Published: March 26th 2007March 26th 2007
innocently awaiting their fate
Guinea pig, is called Cuy, and it is an Ecuadorian delicacy. It would be a sin to leave your vacation in Ecuador without trying it and I had the privilege of helping prepare it from start to finish. Read on for all the details... WARNING: not for people who are grosed out easily! :)
It was a huge, white guinea pig. First, Mama broke its neck and then hung it upside down in her hands to let the blood drip out of its mouth and onto the dirt floor. It was a slow death, as it squirmed silently. When the blood had been reduced to a very slow dripping, she laid it in a big bowl and dumped a pot of boiling water onto its squirming body. This made it easier for her to rip the fur off of its body. After a few moments, it stopped squirming and I hope his soul made it to guinea pig heaven.
When all the fur was off, the next step was to cut the guinea pig open and remove the insides. Mama was afraid to cut it because there was a big of a bulge in the belly, and
let all the blood pour out
she feared it may have babies inside! She had Papa cut it open, because she had a fear of baby animals. We hoped and prayed it did not have a baby, and luckily, it did not.
She continued, to remove the intestines, and all the organs except for the liver and the brain. The organs went into a bucket for the pigs to eat.
Next, she rubbed the guinea pig with salt and garlic that she mashed with a rock. She let it marinate for a few hours in a dish covered with a dish towel.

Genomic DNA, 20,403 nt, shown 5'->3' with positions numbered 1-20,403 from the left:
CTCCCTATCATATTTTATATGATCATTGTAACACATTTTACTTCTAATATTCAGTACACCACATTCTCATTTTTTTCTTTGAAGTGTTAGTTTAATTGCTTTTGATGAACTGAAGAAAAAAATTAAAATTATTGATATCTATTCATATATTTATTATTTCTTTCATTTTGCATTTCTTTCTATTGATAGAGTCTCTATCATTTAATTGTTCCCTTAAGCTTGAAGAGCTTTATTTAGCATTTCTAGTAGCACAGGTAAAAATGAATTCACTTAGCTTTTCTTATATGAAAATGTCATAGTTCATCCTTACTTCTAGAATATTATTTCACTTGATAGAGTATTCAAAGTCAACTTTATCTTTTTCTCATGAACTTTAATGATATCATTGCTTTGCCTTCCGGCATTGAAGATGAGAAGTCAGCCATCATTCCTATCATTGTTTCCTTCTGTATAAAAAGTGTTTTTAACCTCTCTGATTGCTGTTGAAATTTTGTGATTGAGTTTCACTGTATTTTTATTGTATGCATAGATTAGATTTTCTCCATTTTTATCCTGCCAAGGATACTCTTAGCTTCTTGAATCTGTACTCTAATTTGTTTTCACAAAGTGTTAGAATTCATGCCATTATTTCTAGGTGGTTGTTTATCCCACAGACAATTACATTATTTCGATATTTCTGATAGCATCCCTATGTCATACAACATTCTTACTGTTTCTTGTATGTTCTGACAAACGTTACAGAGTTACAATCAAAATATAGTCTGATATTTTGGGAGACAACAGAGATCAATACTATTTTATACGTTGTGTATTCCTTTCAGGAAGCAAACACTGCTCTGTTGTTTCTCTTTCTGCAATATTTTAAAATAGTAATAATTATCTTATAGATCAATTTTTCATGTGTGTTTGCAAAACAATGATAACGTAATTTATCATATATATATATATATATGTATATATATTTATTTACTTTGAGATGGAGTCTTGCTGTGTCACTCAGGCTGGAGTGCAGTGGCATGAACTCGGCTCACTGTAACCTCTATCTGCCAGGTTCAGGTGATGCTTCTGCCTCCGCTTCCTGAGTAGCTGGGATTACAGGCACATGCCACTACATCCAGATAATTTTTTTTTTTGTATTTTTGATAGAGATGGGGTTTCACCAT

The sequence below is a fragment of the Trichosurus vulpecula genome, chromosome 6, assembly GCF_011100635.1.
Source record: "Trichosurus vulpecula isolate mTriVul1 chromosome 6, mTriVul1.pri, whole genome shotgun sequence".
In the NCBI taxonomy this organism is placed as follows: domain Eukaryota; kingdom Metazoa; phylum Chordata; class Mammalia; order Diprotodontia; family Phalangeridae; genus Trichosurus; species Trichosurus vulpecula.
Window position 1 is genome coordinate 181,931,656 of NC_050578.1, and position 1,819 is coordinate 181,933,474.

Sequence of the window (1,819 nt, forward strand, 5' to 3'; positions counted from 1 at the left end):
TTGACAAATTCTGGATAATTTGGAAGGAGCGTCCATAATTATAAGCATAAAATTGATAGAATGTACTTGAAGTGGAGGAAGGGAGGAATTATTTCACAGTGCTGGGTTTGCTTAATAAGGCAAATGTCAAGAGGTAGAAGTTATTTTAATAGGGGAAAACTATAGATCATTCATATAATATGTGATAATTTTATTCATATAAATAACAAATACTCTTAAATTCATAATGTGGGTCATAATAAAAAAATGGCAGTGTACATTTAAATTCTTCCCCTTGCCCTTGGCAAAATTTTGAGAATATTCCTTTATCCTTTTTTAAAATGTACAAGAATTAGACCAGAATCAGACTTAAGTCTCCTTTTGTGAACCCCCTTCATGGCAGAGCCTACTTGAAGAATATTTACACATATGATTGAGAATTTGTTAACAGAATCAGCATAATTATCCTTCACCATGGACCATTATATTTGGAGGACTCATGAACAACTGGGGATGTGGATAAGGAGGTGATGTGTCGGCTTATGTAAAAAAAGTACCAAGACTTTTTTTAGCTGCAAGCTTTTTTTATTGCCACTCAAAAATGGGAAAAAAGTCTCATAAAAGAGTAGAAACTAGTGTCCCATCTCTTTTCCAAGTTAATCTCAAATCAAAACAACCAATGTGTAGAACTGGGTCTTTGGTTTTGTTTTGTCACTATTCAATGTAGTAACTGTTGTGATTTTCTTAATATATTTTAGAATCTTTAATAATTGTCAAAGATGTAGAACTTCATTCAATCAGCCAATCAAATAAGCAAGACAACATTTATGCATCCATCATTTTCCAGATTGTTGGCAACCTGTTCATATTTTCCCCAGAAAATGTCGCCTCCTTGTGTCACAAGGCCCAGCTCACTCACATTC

When it was time to cook the guinea pig, Mama borrowed a grill from the neighbors and lit the charcoal with a bit of gasoline. Miggy and I took turns fanning the fire with the "ventador", made of straw.
When the coals were red hot, and there was a nice flame. Mama slid a stick into the body of the guinea pig. We each took turns roasting, fanning the fire, and rubbing orange-colored lard onto the body.
You have to keep rotating the cuy so that it will not burn. The skin became golden brown, crispy, and bubbly. Most everyone in Ecuador LOVES cuy,
pour boiling water on it
and they will say their favorite food. It is mostly served on special occasions, and this occasion was St. Josephs Day, but we didn't cook it on St. Josephs day because we didn't have power at that time and it was a very busy time for us.
The cuy is *always* served with potatoes and rice, according to Mama.
They enjoyed eating the feet the best, crunching on the bone.
It is very delicious, very similar to grilled chicken, except crunchier. Jose says cuy is his favorite and his second favorite is FOX! I thought it was a joke until Mama raved about the fox also, and said it makes a delicioius fox soup that is "Que Rico". The fox is cooked in the same way nad has a similar taste.
There are more photos below